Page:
Next Tuesday, Aug. 6, two dozen communities in Calvert will join neighborhoods throughout Southern Maryland and across the nation in celebrating the 36th annual National Night Out. From one end of the county to the other, and all in between, neighbors will be gathering for block parties from about 6 to 8 p.m.

Police officers will certainly be dropping in — not to tell people to break it up or turn down the music, but to celebrate right along with them. The whole thing encourages lasting awareness, watchfulness and deterrence of criminal activity.

It shows residents — particularly our young people — that law enforcement professionals are peace officers. Part of keeping and promoting peace is for folks to see people with badges for who they really are: our neighbors, who are always ready to help at a moment’s notice. If people know and recognize them, they’ll feel more comfortable with local law enforcement. That means they may be more aware of when something is amiss and feel more at ease alerting the police.

Sponsored locally by the Calvert Alliance Against Substance Abuse, Inc. in partnership with the Maryland State Police and the Calvert County Sheriff’s Office, the event is “a great opportunity for residents to join together to promote the best of their neighborhoods and encourage partnerships with local law enforcement and local agencies.”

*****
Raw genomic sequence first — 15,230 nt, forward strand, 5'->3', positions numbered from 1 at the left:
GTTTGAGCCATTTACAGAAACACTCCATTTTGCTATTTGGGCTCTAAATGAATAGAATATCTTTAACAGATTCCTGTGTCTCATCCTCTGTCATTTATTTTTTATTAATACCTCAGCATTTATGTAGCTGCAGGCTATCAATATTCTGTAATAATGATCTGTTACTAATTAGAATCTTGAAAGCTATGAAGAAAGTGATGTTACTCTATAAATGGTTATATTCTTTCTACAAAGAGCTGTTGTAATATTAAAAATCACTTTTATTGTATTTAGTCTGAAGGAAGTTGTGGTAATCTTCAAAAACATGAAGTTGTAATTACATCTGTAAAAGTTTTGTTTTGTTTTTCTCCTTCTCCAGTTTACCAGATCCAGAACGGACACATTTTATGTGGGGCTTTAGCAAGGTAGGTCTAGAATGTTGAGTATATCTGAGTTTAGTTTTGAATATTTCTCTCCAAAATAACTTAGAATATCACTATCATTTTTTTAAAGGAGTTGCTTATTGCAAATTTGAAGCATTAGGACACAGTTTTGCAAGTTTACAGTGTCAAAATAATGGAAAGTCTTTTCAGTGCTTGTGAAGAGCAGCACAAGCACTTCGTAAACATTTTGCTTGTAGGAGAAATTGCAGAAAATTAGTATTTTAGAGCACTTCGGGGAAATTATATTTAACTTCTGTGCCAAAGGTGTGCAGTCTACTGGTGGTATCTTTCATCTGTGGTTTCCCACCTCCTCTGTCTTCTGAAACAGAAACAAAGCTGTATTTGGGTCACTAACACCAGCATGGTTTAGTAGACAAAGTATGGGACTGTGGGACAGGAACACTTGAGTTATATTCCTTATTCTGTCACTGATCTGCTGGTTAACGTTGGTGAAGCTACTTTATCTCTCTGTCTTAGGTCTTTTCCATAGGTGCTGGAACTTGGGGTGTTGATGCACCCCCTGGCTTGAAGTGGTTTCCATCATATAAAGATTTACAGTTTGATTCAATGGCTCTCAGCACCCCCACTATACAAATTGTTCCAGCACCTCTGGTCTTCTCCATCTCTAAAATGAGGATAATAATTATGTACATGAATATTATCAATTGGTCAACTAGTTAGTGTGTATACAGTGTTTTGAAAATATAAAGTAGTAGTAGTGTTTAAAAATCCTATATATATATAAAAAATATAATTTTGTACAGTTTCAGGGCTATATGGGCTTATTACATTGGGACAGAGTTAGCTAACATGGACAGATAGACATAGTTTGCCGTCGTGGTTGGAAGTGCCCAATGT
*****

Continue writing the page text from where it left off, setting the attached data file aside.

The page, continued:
“It’s a great night of fun, food and friendship, and we encourage residents to join in this countywide event,” CAASA board of directors President Debbi Mister said in a press release.

Neighborhoods and sites signed up to host National Night Out block parties include Bayside Forest (at the beach area), Carroll Western United Methodist Church, College Station (off Baythorne Road), Oakland Hall, Patuxent View Community Association (corner of Seagull Beach Drive and Dawn Drive), Prince Frederick Village, Calvert Pines Senior Center, Harriett E. Brown Community Center, Calverttowne Town Homes, Calvert Pines senior apartments and the Yardley Hills neighborhood in Prince Frederick.

Other sites include the Lower Marlboro Fellowship Hall in Lower Marlboro; Patuxent Palisades Civic Association & Shores of Calvert in Dunkirk; The Meadows and Timberneck in Owings; Breezy Point Citizen’s Association in Chesapeake Beach; North Beach Firehouse in North Beach; Victoria Estates in Sunderland; Huntingtown Citizen’s Assocation in Huntingtown; Long Beach & Calvert Beach Civic Association in St. Leonard; and the East-John Youth Center in Lusby.

We read all too often about misunderstandings across the country between law officers and citizens that end tragically, sometimes with the death of either the officer or the citizen. We’re fortunate not to have to print such news stories here in Calvert, and perhaps much of that is owed to law enforcement’s neighborly presence in our local community.

Next Tuesday’s celebrations are another happy reminder that no matter what’s going on in this increasingly divided age, Calvert is a relatively peaceful place on the planet. It’s not newsworthy that almost all of the 91,500-plus people who live, work, play and relax here do so safely each day, but it is pretty good news. So get out and enjoy the neighborhood.

For more information on National Night Out, call CAASA at 410-535-3733, or go to www.co.cal.md.us/186/Events.